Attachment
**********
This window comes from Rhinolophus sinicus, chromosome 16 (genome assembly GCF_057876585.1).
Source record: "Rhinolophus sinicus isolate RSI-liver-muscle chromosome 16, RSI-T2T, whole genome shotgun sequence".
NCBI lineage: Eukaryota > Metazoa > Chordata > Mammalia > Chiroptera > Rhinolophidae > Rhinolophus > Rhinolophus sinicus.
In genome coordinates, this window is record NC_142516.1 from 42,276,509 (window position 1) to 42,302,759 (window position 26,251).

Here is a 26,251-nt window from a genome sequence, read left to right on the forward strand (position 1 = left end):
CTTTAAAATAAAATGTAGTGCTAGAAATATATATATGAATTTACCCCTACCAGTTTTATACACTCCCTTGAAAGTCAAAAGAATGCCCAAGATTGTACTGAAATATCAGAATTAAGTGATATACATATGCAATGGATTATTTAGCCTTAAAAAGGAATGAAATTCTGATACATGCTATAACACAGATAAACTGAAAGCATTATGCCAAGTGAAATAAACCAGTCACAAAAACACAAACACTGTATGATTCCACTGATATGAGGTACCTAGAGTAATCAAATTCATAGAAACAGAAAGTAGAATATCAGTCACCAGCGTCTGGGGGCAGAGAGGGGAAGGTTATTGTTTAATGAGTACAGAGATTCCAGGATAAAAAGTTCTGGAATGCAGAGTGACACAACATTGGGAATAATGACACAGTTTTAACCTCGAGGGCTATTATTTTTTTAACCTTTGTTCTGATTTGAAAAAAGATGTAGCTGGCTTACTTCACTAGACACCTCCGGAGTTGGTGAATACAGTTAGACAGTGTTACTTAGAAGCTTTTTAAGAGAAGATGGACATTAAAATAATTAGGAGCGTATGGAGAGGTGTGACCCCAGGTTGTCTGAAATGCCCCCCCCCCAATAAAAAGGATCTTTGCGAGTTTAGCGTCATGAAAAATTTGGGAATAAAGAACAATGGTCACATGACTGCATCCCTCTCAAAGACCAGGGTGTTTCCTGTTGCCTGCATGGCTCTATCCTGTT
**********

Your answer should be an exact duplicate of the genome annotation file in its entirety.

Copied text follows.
This window comes from Rhinolophus sinicus, chromosome 16 (genome assembly GCF_057876585.1).
Source record: "Rhinolophus sinicus isolate RSI-liver-muscle chromosome 16, RSI-T2T, whole genome shotgun sequence".
NCBI lineage: Eukaryota > Metazoa > Chordata > Mammalia > Chiroptera > Rhinolophidae > Rhinolophus > Rhinolophus sinicus.
In genome coordinates, this window is record NC_142516.1 from 42,276,509 (window position 1) to 42,302,759 (window position 26,251).

Here is a 26,251-nt window from a genome sequence, read left to right on the forward strand (position 1 = left end):
CTTTAAAATAAAATGTAGTGCTAGAAATATATATATGAATTTACCCCTACCAGTTTTATACACTCCCTTGAAAGTCAAAAGAATGCCCAAGATTGTACTGAAATATCAGAATTAAGTGATATACATATGCAATGGATTATTTAGCCTTAAAAAGGAATGAAATTCTGATACATGCTATAACACAGATAAACTGAAAGCATTATGCCAAGTGAAATAAACCAGTCACAAAAACACAAACACTGTATGATTCCACTGATATGAGGTACCTAGAGTAATCAAATTCATAGAAACAGAAAGTAGAATATCAGTCACCAGCGTCTGGGGGCAGAGAGGGGAAGGTTATTGTTTAATGAGTACAGAGATTCCAGGATAAAAAGTTCTGGAATGCAGAGTGACACAACATTGGGAATAATGACACAGTTTTAACCTCGAGGGCTATTATTTTTTTAACCTTTGTTCTGATTTGAAAAAAGATGTAGCTGGCTTACTTCACTAGACACCTCCGGAGTTGGTGAATACAGTTAGACAGTGTTACTTAGAAGCTTTTTAAGAGAAGATGGACATTAAAATAATTAGGAGCGTATGGAGAGGTGTGACCCCAGGTTGTCTGAAATGCCCCCCCCCCAATAAAAAGGATCTTTGCGAGTTTAGCGTCATGAAAAATTTGGGAATAAAGAACAATGGTCACATGACTGCATCCCTCTCAAAGACCAGGGTGTTTCCTGTTGCCTGCATGGCTCTATCCTGTT